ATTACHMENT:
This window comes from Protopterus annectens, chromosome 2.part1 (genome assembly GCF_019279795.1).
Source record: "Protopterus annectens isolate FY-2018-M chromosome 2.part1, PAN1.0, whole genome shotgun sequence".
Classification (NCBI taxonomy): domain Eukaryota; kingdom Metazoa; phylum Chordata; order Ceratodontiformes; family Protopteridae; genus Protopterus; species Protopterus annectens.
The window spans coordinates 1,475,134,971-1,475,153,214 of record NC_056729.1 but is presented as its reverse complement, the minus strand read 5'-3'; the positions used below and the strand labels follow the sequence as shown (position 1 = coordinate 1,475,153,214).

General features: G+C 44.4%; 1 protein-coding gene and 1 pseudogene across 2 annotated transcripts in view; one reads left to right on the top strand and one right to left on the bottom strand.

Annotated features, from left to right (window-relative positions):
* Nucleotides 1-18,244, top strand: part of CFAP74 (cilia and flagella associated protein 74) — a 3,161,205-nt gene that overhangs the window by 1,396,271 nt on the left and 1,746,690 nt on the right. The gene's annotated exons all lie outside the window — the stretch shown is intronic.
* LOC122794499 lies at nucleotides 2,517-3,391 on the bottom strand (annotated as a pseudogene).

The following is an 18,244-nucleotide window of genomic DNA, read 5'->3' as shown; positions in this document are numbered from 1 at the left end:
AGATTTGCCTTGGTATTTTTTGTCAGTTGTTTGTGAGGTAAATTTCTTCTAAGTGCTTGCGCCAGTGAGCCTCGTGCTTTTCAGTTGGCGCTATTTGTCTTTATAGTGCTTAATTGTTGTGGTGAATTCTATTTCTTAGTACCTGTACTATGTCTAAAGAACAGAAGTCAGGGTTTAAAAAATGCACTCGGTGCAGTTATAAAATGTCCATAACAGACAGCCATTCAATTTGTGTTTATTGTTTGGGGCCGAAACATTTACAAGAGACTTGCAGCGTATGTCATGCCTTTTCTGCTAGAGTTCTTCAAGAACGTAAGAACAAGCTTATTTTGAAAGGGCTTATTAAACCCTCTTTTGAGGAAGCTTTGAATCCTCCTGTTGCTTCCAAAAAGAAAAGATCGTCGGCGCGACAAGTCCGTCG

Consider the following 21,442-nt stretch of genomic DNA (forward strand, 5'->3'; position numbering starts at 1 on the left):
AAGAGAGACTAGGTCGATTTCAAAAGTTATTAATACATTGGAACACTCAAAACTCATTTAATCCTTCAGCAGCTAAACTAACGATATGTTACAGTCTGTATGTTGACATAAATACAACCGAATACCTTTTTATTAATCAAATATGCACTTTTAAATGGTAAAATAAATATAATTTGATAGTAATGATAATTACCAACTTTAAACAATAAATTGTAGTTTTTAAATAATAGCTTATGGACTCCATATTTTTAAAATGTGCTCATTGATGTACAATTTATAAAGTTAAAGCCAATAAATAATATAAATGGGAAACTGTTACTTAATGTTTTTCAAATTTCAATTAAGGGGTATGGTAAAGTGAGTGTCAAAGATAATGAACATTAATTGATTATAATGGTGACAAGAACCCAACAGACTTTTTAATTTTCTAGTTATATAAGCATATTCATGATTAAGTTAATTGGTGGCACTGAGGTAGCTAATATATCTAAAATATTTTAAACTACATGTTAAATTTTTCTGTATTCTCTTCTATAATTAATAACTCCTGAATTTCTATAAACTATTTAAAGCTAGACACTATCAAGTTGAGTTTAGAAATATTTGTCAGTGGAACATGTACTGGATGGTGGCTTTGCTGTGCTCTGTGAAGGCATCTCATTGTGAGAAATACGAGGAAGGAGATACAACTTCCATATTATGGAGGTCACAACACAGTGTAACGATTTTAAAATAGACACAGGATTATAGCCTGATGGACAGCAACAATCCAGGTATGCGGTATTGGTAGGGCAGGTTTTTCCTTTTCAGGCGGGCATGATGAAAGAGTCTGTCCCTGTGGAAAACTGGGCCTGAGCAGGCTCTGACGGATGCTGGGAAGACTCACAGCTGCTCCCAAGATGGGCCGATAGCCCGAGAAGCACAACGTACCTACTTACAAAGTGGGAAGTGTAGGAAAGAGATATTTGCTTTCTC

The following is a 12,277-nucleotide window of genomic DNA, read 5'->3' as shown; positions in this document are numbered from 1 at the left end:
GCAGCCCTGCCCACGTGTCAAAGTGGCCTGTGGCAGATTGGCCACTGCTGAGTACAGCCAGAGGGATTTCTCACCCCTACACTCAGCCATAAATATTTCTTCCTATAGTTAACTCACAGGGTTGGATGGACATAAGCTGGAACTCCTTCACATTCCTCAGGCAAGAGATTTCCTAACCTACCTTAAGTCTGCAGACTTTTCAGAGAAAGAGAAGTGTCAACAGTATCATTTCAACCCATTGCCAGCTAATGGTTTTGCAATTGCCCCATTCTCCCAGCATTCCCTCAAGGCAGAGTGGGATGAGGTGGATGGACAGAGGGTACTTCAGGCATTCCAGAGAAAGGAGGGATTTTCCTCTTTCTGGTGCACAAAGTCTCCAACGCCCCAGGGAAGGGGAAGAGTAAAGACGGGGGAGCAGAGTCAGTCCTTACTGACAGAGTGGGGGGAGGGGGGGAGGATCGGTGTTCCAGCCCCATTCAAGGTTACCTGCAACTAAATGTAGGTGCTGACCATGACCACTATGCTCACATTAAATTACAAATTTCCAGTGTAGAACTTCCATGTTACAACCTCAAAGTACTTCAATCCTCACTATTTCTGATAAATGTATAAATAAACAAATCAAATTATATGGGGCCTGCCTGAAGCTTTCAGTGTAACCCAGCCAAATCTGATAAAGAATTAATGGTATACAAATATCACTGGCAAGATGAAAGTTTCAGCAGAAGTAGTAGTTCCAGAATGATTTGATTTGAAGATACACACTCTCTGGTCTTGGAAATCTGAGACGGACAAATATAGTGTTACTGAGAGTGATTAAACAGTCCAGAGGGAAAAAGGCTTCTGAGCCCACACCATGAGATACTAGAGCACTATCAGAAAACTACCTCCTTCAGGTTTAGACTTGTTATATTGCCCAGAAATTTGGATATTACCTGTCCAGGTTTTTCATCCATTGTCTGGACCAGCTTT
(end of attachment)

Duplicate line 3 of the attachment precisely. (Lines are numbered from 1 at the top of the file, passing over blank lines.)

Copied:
Classification (NCBI taxonomy): domain Eukaryota; kingdom Metazoa; phylum Chordata; order Ceratodontiformes; family Protopteridae; genus Protopterus; species Protopterus annectens.